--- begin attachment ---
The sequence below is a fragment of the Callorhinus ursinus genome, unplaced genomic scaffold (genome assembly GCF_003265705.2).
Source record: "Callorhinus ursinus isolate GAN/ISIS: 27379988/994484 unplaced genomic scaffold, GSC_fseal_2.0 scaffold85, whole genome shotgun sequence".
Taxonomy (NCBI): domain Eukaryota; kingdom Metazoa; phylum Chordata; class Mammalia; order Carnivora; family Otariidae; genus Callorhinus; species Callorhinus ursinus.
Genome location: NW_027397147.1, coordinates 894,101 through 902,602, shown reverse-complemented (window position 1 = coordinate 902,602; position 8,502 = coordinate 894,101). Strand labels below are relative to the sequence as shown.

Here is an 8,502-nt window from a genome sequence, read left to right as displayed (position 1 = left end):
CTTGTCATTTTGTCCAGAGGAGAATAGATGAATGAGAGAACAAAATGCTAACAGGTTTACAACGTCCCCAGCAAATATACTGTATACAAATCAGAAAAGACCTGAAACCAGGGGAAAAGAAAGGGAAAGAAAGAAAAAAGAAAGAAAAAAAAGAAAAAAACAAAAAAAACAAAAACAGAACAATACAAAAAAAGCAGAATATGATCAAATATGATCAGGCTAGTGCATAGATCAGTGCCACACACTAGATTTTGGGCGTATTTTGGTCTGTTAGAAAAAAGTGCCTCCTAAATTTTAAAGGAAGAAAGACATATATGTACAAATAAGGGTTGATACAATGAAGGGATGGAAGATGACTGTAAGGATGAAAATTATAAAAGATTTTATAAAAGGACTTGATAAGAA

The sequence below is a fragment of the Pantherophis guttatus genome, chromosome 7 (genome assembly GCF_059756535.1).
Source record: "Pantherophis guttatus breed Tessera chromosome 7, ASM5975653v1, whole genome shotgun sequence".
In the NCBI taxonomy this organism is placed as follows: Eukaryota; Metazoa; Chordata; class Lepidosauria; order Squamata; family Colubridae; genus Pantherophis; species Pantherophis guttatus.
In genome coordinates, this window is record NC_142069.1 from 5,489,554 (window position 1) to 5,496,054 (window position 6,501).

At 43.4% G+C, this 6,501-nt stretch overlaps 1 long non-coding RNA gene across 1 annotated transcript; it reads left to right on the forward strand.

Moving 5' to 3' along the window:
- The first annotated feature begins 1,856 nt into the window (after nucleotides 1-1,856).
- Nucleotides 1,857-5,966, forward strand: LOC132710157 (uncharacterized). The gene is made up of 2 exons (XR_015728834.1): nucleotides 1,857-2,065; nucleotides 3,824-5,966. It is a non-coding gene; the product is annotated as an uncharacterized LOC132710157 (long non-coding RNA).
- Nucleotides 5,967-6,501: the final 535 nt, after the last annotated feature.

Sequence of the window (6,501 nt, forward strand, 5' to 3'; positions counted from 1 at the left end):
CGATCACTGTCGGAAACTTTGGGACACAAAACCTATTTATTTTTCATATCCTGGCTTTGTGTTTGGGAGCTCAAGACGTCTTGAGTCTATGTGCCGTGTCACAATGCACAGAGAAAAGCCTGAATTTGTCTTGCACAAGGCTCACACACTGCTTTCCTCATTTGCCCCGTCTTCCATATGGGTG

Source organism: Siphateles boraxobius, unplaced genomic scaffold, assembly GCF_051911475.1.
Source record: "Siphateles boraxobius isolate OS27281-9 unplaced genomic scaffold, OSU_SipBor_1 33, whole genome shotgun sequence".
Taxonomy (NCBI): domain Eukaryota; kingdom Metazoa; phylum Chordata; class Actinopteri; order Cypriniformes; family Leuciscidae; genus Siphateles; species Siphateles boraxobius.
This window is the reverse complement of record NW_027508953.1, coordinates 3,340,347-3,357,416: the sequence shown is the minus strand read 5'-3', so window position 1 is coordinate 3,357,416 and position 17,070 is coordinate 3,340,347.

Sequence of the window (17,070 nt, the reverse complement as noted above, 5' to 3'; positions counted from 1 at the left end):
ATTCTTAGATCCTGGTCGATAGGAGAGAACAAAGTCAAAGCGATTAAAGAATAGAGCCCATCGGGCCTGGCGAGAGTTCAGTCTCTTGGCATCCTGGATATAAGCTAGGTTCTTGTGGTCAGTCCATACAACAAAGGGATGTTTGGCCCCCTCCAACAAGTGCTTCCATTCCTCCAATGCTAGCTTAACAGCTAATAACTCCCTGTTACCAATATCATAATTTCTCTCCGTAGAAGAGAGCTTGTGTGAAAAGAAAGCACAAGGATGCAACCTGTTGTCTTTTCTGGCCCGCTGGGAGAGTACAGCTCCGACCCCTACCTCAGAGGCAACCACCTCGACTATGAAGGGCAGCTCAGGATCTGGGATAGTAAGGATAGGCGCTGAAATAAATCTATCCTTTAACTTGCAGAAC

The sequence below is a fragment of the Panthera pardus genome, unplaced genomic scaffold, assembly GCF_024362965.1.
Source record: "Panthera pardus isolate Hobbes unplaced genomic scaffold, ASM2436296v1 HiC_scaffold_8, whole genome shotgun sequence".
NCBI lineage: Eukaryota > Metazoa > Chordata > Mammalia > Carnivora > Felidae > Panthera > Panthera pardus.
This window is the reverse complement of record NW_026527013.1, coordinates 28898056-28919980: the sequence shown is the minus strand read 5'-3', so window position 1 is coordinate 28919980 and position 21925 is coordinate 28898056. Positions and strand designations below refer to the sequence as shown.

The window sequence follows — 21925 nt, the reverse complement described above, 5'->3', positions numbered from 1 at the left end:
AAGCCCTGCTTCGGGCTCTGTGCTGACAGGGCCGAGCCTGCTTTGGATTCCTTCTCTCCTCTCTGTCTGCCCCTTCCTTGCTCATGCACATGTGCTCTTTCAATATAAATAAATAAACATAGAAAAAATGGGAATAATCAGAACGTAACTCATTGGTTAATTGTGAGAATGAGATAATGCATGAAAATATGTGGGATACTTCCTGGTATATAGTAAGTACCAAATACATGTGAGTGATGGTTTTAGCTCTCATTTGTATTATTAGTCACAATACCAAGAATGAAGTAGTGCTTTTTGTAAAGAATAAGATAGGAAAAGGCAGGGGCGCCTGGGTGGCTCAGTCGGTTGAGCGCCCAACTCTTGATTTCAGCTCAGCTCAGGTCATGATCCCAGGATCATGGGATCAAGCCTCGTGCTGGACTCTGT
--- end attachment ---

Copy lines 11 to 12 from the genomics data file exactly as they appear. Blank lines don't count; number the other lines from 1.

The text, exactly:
At 43.4% G+C, this 6,501-nt stretch overlaps 1 long non-coding RNA gene across 1 annotated transcript; it reads left to right on the forward strand.

Moving 5' to 3' along the window: